Brexit’s direct effect on PH ‘not substantial’ – NEDA
Brexit’s direct effect on PH ‘not substantial’ – NEDA
From trade to tourism, direct Philippine exposure to the United Kingdom's economy is minimal

MANILA, Philippines – As the world continues to grapple with the fallout from the United Kingdom’s unprecedented vote to leave the European Union, the Philippines’ economic managers have stepped in to calm local nerves.

“The direct effect of Brexit does not seem substantial, even as we expect that domestic financial markets will experience volatility and huge swings in capital flows in the short term due to uncertainty. Despite this knee-jerk reaction, the economy stands on solid footing given its strong macroeconomic fundamentals,” said Socioeconomic Planning Secretary Emmanuel Esguerra in a statement on Tuesday, June 28.

In the immediate aftermath of the vote last Friday, June 24, the Philippine Stock Exchange Index (PSEi) fell by 1.29% to 7,629.72 while the peso weakened to P46.950 against the benchmark dollar.

On Tuesday, June 28, the PSEi closed at 7,666.69 – an improvement from Friday but down 0.64% from Monday. The peso gained only slightly, closing at P46.895 to the dollar on Tuesday after falling to P47.03:$1 the previous day.

‘Minimal direct exposure’

The National Economic and Development Authority (NEDA) pointed out that while the UK economy “accounted for 2.4% of world GDP in PPP terms in 2015, direct Philippine exposure to the UK economy is minimal.”

Merchandise exports and imports between the UK and the Philippines also account for only 0.9% and 0.5% of the total in 2010-2015, respectively, according to NEDA data.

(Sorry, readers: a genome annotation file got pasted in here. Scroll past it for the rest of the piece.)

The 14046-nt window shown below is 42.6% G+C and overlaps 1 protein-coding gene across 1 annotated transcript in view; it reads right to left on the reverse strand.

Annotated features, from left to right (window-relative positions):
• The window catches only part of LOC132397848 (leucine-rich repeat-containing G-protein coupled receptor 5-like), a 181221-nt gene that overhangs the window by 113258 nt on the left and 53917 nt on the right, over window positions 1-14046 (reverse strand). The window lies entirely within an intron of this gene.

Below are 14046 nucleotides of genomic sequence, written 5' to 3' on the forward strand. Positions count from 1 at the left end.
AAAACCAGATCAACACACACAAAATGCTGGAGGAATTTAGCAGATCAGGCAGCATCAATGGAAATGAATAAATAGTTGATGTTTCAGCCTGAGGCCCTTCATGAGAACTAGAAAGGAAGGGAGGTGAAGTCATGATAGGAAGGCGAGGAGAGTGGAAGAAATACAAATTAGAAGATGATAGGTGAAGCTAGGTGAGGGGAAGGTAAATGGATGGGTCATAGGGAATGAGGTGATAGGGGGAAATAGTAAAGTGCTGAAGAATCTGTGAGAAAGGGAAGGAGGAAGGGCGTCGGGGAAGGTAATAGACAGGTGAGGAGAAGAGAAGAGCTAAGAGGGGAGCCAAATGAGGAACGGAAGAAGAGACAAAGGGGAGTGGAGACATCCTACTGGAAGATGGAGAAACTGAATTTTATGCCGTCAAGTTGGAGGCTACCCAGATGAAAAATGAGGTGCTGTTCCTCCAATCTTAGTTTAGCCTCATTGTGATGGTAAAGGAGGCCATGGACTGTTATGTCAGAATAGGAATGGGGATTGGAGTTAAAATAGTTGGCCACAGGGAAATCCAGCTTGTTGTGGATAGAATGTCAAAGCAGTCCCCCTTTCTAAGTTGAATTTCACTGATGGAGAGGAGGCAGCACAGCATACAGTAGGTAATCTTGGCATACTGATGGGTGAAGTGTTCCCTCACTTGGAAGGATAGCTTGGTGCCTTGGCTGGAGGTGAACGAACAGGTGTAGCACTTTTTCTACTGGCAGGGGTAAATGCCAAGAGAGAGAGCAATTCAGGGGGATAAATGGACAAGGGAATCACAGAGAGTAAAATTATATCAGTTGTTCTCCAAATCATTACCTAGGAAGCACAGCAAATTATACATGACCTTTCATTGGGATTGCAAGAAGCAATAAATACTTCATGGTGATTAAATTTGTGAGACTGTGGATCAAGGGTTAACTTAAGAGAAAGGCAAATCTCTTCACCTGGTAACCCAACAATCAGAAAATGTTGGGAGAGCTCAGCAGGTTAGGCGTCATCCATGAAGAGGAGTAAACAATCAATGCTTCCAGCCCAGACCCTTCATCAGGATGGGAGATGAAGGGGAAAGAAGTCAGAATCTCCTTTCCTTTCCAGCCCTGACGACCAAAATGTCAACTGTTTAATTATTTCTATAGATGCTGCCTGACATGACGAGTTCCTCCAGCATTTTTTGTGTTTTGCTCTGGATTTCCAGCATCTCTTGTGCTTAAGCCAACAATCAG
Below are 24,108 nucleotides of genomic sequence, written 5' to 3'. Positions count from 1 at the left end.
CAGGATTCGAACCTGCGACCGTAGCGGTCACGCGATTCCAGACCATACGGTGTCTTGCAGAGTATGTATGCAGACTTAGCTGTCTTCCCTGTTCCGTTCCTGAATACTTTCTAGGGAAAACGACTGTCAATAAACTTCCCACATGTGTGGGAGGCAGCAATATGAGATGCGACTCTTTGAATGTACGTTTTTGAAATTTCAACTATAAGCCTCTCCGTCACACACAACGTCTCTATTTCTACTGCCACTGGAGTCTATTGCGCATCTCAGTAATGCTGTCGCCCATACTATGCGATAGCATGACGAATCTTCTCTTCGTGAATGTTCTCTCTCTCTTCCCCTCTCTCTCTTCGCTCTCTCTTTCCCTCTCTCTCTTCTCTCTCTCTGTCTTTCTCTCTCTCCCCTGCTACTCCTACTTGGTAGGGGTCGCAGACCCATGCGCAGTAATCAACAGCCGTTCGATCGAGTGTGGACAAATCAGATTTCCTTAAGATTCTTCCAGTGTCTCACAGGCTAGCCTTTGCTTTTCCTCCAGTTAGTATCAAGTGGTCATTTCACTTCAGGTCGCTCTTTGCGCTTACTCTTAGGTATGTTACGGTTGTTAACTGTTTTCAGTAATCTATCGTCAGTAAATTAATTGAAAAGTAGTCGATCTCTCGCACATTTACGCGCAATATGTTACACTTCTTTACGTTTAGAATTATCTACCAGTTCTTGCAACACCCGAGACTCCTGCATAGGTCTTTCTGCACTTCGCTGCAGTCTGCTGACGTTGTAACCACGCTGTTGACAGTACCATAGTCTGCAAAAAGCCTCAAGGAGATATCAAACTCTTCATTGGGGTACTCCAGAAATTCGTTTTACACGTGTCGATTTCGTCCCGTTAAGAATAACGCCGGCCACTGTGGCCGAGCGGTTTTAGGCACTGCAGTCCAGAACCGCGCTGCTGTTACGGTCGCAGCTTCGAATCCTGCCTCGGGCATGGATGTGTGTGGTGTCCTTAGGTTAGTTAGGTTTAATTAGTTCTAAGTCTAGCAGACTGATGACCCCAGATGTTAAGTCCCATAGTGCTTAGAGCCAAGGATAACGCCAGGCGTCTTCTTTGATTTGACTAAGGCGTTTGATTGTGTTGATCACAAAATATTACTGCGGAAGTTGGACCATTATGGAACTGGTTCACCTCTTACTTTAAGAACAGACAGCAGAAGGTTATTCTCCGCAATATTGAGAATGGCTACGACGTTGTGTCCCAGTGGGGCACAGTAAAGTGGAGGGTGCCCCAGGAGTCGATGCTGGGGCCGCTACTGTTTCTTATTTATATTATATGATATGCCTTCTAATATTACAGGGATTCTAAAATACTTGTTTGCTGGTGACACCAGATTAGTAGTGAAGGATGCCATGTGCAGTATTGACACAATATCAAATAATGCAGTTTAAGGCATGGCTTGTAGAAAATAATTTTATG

“However, the indirect effects via its impact on the EU bloc and the knock-on effects on the rest of the global economy bears watching. Diversification of export markets and products, increasing competitiveness, and strengthening domestic demand would therefore be important,” Esguerra said.

In terms of external debt, he added, “borrowings from EU countries namely United Kingdom, France, and Germany amounted to $6.8 billion which made up only 8.8% of the country’s total external debt.”

The country’s debt stock is largely denominated in US dollar at around 63.0% and Japanese yen at 12.4%. Esguerra noted that “as such, the depreciation of the euro and UK pound is not expected to have significant positive effects on debt service.”

In terms of investments, “net equity placements from the UK accounted for 4.9% on average, from 2010-2015.” Esguerra did say, however, that these net equity placements jumped to a 20.2% share last year.

Tourism & remittances

Another way instability in the UK and EU can affect the Philippines is through a drop in tourism and remittances from the region, especially with a weaker pound limiting spending power.

NEDA data show that share of remittances from the UK averaged 5.3% from 2010 to 2015, representing a growth by 9.5% from the previous period.

Annual deployment of overseas Filipino workers (OFWs) to the UK accounted for 0.26% of the total in 2010 to 2014. Those deployed to the UK in 2014 were overwhelmingly nurses at 88%, NEDA added.

For April of this year, remittances from the UK totaled $123.54 million, according to the latest available statistics from the Bangko Sentral ng Pilipinas.

As for tourism, UK tourist arrivals accounted for 2.7% in 2010-2015 and grew by 9.3%.

“As with remittances, tourist arrivals from the UK showed resilience in times of adverse events,” said NEDA.

Both the Department of Finance and Malacañang earlier said that the Philippines’ strong macroeconomic fundamentals would provide insulation, but added that the country should not be complacent. –

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